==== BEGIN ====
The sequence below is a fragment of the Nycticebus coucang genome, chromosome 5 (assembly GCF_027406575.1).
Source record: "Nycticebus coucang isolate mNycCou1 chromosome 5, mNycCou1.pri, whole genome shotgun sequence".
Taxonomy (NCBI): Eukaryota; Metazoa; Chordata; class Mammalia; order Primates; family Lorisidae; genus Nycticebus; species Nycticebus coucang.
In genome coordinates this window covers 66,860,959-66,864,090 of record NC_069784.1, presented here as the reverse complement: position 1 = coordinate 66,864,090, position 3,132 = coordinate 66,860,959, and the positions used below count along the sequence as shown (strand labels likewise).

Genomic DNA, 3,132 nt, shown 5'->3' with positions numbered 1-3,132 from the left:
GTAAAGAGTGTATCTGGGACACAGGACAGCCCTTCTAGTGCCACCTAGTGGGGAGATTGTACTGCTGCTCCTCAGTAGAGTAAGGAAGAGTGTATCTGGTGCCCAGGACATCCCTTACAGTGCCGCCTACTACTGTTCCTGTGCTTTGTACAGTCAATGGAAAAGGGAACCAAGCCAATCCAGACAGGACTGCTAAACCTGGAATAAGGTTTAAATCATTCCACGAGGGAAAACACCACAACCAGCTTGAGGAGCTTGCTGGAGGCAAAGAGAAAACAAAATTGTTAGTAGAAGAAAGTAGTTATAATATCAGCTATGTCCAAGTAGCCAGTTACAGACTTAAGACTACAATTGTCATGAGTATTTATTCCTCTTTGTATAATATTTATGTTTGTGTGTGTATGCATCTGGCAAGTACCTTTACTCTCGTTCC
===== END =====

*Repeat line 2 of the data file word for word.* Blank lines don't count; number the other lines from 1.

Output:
Source record: "Nycticebus coucang isolate mNycCou1 chromosome 5, mNycCou1.pri, whole genome shotgun sequence".